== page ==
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giving the user the last word

From: Al Gilman <asgilman@iamdigex.net>
Date: Wed, 11 Jul 2001 22:00:42 -0400
Message-Id: <200107120150.VAA2248451@smtp2.mail.iamworld.net>
To: w3c-wai-ua@w3.org

I am not sure why we are straining at this.

I had the opportunity to attend the SIGCHI conference this past April, and
I was interested to realize that this is something that the HCI experts of
this community just take for granted.  It wasn't discussed.  Other things
were discussed in a way that made clear this was a premise.

What was discussed was the search for the holy grail of the "invisible
interface."  One where the virtual world you are doing your thing in is so
real that the interface melts into oblivion.  You don't achieve this by
putting rigid "no go" barriers anywhere the user could possibly perceive them.

One of the techniques that is being heavily used in trying to get the
computer to be smarter, to anticipate what the user wants, is systematic
checking with the [user] boss.  Take small risks, make it effortless for
the user to say 'no.'  That is the tack that the "add AI to the UI"
research is on.

The customer is always right.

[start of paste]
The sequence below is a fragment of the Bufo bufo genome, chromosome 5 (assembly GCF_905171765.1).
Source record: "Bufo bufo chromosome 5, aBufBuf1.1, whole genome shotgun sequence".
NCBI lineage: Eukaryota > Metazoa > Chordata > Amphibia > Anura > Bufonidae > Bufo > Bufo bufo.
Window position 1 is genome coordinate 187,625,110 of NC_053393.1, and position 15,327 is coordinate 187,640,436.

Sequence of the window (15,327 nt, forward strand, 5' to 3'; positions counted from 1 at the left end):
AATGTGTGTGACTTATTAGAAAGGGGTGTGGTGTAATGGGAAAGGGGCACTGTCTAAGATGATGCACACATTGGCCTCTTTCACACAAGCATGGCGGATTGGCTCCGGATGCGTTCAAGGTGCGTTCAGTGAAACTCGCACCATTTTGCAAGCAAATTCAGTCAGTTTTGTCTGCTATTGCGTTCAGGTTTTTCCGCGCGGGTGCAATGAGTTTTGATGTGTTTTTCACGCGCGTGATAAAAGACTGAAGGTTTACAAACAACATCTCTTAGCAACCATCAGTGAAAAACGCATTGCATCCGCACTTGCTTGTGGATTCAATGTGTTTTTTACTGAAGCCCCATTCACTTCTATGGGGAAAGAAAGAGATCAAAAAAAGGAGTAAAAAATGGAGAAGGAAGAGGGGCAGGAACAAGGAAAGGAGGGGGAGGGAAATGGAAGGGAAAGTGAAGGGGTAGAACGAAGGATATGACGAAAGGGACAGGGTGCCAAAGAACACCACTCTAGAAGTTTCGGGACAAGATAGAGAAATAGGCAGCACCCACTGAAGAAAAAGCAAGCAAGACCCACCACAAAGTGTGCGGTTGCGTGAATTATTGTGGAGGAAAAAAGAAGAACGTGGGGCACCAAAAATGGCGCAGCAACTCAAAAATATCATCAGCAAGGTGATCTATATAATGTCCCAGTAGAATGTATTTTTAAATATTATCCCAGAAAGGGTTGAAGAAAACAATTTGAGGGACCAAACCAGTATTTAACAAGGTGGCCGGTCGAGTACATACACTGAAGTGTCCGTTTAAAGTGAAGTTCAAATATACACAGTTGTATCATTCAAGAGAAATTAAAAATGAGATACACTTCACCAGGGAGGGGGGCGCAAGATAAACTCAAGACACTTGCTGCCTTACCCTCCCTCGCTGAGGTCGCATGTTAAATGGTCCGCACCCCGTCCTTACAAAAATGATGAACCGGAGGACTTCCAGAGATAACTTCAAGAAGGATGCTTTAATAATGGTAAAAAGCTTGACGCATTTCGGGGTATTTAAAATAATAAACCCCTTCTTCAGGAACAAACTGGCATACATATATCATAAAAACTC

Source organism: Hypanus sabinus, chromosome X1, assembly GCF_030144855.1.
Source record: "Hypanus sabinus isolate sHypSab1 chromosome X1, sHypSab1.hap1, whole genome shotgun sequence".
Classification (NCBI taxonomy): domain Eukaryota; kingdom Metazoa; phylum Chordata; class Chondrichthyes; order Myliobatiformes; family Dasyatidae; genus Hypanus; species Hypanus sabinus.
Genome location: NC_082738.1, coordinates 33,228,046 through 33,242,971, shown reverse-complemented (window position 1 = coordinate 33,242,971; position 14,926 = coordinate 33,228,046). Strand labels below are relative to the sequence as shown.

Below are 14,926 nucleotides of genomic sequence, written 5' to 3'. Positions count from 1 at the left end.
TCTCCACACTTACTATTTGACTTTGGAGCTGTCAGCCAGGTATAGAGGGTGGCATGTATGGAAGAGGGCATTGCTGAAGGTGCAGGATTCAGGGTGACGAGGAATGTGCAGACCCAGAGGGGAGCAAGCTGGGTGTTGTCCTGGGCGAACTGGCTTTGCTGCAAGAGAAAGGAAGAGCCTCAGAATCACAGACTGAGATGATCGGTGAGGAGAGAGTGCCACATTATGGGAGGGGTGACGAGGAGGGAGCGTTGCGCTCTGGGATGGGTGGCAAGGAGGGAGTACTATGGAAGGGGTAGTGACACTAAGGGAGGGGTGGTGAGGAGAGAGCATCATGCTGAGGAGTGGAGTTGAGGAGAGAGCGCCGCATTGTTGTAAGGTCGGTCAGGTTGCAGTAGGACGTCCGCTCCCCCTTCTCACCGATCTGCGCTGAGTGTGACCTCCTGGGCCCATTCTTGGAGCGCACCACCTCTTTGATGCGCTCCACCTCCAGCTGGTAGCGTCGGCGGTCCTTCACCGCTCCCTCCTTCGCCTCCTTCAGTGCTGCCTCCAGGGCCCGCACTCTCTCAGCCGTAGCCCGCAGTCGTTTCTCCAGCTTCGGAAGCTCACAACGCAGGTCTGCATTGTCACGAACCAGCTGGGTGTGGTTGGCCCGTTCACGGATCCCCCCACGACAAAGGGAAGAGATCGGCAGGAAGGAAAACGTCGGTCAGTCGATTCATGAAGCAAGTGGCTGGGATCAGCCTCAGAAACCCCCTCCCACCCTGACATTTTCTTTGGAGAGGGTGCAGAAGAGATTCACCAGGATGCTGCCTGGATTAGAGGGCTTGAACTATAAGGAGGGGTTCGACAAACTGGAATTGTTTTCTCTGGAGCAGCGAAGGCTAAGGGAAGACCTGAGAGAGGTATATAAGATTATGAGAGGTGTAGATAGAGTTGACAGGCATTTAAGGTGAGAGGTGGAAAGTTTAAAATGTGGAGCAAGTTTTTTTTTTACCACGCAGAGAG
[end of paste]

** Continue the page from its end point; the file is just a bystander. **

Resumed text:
Make her think it was her idea.

Those two strategies were never questioned; they were just part of the

There is plenty of room for suasion.  For the application to nudge the user
in the direction of patterns of use that are expected to be more fruitful
and away from those that are expected to be less fruitful.  But a hard
limit should be based on valid application semantics or not be there.  Not
where you decide to chop the tails on usability statistics.  We represent
the clients that get lost in the statistics.  But you don't have to go that
far.  Telling the user you know better than she does is just bad business,
no matter which user she is.

Don't want to get up on too high a soapbox, here.  But I need to add this
perception of the conventional wisdom at SIGCHI into the stewpot of what we
communicate to the Device Independence Working Group on precisely this
point.  So I thought I should run it by y'all while you are considering a
question that is related.  In the user session, it gets down to human user
and automation that author and tool implementer have programmed.  At that
point, the automation proposes and the user disposes.  That's just how it
should be.

Received on Wednesday, 11 July 2001 21:50:28 UTC

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